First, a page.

The Fellowship of the Ring

Recording the soundtrack to The Fellowship of the Ring with composer Howard Shore


Cellist Catherine Wilmers gives her account of the orchestra sessions in September 2001 that brought to life Howard Shore's score for this new film.

3 September 2001 A huge orchestra assembles in the gigantic Watford Colosseum (formerly known as the Town Hall). There is an expectant and excited atmosphere as Canadian-born composer, Howard Shore, arrives on the podium. He starts off by describing the film and his involvement with it. Present a year ago during the filming in New Zealand, Shore is steeped in Tolkien. Director, Peter Jackson, a bare-footed New Zealander, is also on hand to meet us. Howard explains about the languages used in the film: elvish (two versions) and dwarfish; and how the Tolkien songs and poems are included. Roisin, the Tolkien language expert, has helped to coach the choir, especially in 'black speech', and organised phonetic translations to help the singers. Meanwhile the red light flashes in the hall, perhaps a gentle reminder that it is now 2.30 pm and that we should consider playing some music.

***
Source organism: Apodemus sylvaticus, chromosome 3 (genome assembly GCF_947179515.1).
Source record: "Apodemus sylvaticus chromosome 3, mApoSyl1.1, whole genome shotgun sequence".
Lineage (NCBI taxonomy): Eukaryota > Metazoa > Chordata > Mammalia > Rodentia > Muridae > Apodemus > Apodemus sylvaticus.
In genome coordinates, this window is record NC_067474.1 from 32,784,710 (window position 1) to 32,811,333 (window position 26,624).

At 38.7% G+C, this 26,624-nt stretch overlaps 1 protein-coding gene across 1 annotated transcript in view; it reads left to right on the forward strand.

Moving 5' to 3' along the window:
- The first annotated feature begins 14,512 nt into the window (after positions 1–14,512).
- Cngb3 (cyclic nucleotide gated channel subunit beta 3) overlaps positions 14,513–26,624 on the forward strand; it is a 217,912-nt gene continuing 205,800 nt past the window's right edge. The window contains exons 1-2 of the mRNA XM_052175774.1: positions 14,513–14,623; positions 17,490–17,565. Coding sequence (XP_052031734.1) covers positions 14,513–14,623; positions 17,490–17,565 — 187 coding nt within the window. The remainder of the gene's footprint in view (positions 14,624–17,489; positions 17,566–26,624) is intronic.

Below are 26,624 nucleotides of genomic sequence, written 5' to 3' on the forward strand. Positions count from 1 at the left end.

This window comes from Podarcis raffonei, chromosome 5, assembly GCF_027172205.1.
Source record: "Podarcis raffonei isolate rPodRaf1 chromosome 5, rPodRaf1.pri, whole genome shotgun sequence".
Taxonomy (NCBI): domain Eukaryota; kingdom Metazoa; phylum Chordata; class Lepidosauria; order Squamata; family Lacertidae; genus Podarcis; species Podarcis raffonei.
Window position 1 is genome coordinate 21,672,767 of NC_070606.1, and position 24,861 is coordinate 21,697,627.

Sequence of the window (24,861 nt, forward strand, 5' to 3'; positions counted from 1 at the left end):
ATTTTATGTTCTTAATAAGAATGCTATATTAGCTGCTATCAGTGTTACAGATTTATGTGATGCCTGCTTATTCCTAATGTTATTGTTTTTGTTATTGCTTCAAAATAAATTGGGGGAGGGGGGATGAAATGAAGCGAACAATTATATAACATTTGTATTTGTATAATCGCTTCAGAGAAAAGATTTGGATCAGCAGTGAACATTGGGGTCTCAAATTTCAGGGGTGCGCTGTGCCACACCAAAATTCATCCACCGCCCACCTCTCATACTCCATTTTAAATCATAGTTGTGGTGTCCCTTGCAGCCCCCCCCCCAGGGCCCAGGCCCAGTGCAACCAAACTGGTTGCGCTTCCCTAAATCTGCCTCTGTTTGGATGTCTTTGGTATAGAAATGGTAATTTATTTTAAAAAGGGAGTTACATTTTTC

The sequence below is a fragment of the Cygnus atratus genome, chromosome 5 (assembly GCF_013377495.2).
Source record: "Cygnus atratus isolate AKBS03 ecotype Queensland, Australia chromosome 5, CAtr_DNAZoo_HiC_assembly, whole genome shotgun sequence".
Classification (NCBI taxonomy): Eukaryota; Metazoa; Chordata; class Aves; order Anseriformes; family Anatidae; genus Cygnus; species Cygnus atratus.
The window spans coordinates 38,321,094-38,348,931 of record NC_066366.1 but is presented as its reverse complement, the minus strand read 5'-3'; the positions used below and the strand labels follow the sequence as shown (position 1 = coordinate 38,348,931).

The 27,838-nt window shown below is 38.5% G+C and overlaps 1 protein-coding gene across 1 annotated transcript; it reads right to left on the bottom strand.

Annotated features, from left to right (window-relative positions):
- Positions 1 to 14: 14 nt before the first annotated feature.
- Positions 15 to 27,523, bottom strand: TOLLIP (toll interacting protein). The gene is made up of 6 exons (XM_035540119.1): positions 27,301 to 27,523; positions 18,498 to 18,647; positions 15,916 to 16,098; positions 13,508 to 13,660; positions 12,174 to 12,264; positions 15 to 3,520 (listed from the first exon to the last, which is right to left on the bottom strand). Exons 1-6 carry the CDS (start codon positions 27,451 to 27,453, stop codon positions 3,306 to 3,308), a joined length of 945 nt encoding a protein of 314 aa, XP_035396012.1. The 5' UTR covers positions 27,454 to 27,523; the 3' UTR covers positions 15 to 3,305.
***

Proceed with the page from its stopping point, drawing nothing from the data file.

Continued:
Howard asks how many of us have read Lord of the Rings. Many hands go up and a few days later new copies are seen lying around on the floor to be devoured by musicians during the breaks. This is Howard's first visit to Watford. The sound is immediate, vibrant and very warm. Perhaps my impressions are coloured by sitting in front of the marvellous horn section which has to play some very dramatic music.

Every player has a pile of folders, beautifully organised with the music of each section in a different colour. The music is very clear, printed in large notes direct from a computer. Gone are the days of trying to unscramble incomprehensible manuscripts! Howard has a screen in front of him and as soon as we rehearse a section he is able to judge whether the music sounds correct and whether it fits exactly. Often we are asked to make a 4-beat bar into a 3-beat bar and later a 4-beat bar into a 5-beat bar to compensate. Impressively he is also able to make immediate decisions about whether the instruments sound right or whether we have to make adjustments such as cutting out a few cello or violin bars.